If I was going to build a car for strictly the fun factor, everything else being equal, I would go with a 1.6.

 

Dave


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#47
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Dave, your new 1.6 with no added weight, with 1 gallon usable gas and 2 gallon cool suit water?


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#48
Johnny D

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It should be interesting who brings what to Sonoma.

 

If you remember the NASA Western Champs.

Littlehale won from a DQ to a little black 1.6.

Littlehale, I believe is the Western SCCA Hoosiers Super Tour Champ (whatever you call it)

https://www.scca.com...ding-to-runoffs

 

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146 pts. - Jim Drago; Memphis, TN; Mazda Miata
142 pts. - Tristan Littlehale; Saratoga, CA; Mazda Miata
134 pts. - Chris Haldeman; McKinney, TX; Mazda Miata
124 pts. - Tyler Kicera; Manheim, PA; Mazda Miata
123 pts. - Daniel Langon; Alamo, CA; Mazda Miata

 

Just sayin,

 

J~


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#49
speedengineer

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My experience with my 1.6 has been quite good, and I don't think most of the perceived detriments of the 1.6 are near as substantial as people suggest.  As an owner of both a 99 and a 1.6, I think I'm pretty qualified to speak to this.  For example:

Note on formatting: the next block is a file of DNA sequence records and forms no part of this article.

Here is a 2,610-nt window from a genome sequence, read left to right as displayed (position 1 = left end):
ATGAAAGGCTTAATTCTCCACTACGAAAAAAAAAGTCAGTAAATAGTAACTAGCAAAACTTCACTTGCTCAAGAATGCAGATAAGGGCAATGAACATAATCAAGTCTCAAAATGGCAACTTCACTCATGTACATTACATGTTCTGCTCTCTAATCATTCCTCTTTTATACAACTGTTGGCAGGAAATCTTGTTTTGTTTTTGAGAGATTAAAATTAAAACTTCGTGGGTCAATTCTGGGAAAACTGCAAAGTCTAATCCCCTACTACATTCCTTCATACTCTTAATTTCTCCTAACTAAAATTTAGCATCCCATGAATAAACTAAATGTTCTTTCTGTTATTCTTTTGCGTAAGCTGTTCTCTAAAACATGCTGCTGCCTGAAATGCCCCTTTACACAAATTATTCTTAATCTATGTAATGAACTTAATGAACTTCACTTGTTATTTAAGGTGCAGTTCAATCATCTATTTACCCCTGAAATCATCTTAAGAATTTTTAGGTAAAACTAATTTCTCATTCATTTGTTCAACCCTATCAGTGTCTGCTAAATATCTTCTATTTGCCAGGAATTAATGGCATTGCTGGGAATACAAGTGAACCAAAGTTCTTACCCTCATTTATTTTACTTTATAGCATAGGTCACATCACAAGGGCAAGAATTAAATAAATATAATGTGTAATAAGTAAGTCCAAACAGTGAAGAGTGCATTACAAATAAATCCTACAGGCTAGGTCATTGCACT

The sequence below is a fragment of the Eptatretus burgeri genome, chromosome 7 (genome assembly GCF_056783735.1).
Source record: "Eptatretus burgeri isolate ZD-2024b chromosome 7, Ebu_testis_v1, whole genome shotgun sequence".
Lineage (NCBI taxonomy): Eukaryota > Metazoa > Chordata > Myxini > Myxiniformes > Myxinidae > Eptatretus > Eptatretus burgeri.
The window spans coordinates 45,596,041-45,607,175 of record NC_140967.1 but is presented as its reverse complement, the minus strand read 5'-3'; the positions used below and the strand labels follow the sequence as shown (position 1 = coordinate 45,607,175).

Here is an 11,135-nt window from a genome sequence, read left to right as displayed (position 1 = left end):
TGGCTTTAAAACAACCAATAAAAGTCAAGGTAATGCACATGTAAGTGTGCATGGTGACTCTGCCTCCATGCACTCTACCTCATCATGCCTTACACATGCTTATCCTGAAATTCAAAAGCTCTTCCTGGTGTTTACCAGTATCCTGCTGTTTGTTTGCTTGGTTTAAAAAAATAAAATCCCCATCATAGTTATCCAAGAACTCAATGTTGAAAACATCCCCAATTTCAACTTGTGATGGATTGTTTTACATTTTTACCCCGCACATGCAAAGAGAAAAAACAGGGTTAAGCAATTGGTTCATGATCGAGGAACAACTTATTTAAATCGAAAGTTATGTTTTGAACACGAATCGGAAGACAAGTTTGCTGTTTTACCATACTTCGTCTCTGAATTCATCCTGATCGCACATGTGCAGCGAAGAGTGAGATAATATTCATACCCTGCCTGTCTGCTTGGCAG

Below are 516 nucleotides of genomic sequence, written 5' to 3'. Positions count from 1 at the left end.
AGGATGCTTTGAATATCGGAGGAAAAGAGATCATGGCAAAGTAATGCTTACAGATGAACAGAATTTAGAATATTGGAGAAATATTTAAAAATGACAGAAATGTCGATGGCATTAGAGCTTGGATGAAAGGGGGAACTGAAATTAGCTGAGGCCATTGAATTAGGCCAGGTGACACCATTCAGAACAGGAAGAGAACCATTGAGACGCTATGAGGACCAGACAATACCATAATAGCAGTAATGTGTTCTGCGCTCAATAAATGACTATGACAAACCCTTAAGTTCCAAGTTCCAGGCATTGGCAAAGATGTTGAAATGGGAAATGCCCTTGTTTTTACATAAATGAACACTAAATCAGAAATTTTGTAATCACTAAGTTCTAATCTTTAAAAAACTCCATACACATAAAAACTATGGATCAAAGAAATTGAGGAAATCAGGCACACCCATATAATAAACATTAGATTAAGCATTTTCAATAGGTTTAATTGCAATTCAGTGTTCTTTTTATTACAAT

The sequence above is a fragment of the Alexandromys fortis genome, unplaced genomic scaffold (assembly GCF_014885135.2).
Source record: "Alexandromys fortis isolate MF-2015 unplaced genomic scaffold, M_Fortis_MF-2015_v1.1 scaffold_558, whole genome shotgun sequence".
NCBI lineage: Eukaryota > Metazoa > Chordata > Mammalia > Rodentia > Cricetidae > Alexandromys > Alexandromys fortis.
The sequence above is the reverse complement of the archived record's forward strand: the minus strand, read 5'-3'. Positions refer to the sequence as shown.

1)  The 1.6 is supposedly difficult to tune due to the flappy door airmeter and other stuff...
Eh, in my limited time with the 1.6 on the dyno, I tuned fuel and timing to that for peak power.  I then proceeded to evaluate the sensitivity of AFR on power, and ignition timing on power.  Varying fuel and ignition up and down by a substantial amount had almost no effect on any part or shape of the power curve.  This lack of sensitivity tells you that there is little to gain here, and also that varying conditions are unlikely to affect your performance on track.  Maybe other's cars respond differently, but not mine, nor two separate friends of mine's 1.6 cars.

 

2)  The 1.6 will get beat out of slow corners by the torqey 1.8 motors
Not necessarily true in my experience.  I find I get plenty of pull out of slow corners, and when going side by side with NB cars, it doesn't seem like I have a disadvantage.  The clutch type diff is especially beneficial on tight corners where torsen cars get wheel spin.  While a 1.6 absolutely makes less midrange power (aka torque for the unenlightened) than an NB, it also weighs 125-150 lbs less.  If you plot the power-to-weight curves for each, it really is close to being 'right there'.  My lapsim results coming off corners compared to NB cars backs up these calculations and subjective observations.